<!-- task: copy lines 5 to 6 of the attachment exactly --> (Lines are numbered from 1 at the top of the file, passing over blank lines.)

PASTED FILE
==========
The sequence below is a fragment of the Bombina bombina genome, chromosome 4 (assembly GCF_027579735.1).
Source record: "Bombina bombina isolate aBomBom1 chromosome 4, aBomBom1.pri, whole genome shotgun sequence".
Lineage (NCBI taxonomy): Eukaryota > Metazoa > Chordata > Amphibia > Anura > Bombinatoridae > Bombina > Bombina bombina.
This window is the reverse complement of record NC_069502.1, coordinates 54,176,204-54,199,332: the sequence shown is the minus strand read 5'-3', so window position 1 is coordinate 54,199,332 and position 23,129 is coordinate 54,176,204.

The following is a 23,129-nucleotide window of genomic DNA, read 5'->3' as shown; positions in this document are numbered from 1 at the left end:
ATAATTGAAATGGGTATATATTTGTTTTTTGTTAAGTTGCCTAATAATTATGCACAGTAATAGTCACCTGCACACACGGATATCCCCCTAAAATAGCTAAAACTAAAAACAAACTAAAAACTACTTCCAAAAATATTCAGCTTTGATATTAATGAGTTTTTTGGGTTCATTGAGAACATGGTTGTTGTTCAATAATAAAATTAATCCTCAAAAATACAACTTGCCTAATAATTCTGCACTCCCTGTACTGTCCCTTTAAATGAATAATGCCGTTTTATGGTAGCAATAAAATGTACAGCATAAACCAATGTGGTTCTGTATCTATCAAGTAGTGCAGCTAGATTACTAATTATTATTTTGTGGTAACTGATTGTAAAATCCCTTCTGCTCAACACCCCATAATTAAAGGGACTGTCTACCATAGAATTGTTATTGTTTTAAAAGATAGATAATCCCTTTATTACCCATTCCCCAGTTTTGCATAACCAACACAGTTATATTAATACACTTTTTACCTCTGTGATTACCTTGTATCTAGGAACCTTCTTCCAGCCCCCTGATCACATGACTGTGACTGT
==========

The following is a 23,129-nucleotide window of genomic DNA, read 5'->3' as shown; positions in this document are numbered from 1 at the left end:
ATAATTGAAATGGGTATATATTTGTTTTTTGTTAAGTTGCCTAATAATTATGCACAGTAATAGTCACCTGCACACACGGATATCCCCCTAAAATAGCTAAAACTAAAAACAAACTAAAAACTACTTCCAAAAATATTCAGCTTTGATATTAATGAGTTTTTTGGGTTCATTGAGAACATGGTTGTTGTTCAATAATAAAATTAATCCTCAAAAATACAACTTGCCTAATAATTCTGCACTCCCTGTACTGTCCCTTTAAATGAATAATGCCGTTTTATGGTAGCAATAAAATGTACAGCATAAACCAATGTGGTTCTGTATCTATCAAGTAGTGCAGCTAGATTACTAATTATTATTTTGTGGTAACTGATTGTAAAATCCCTTCTGCTCAACACCCCATAATTAAAGGGACTGTCTACCATAGAATTGTTATTGTTTTAAAAGATAGATAATCCCTTTATTACCCATTCCCCAGTTTTGCATAACCAACACAGTTATATTAATACACTTTTTACCTCTGTGATTACCTTGTATCTAGGAACCTTCTTCCAGCCCCCTGATCACATGACTGTGACTGT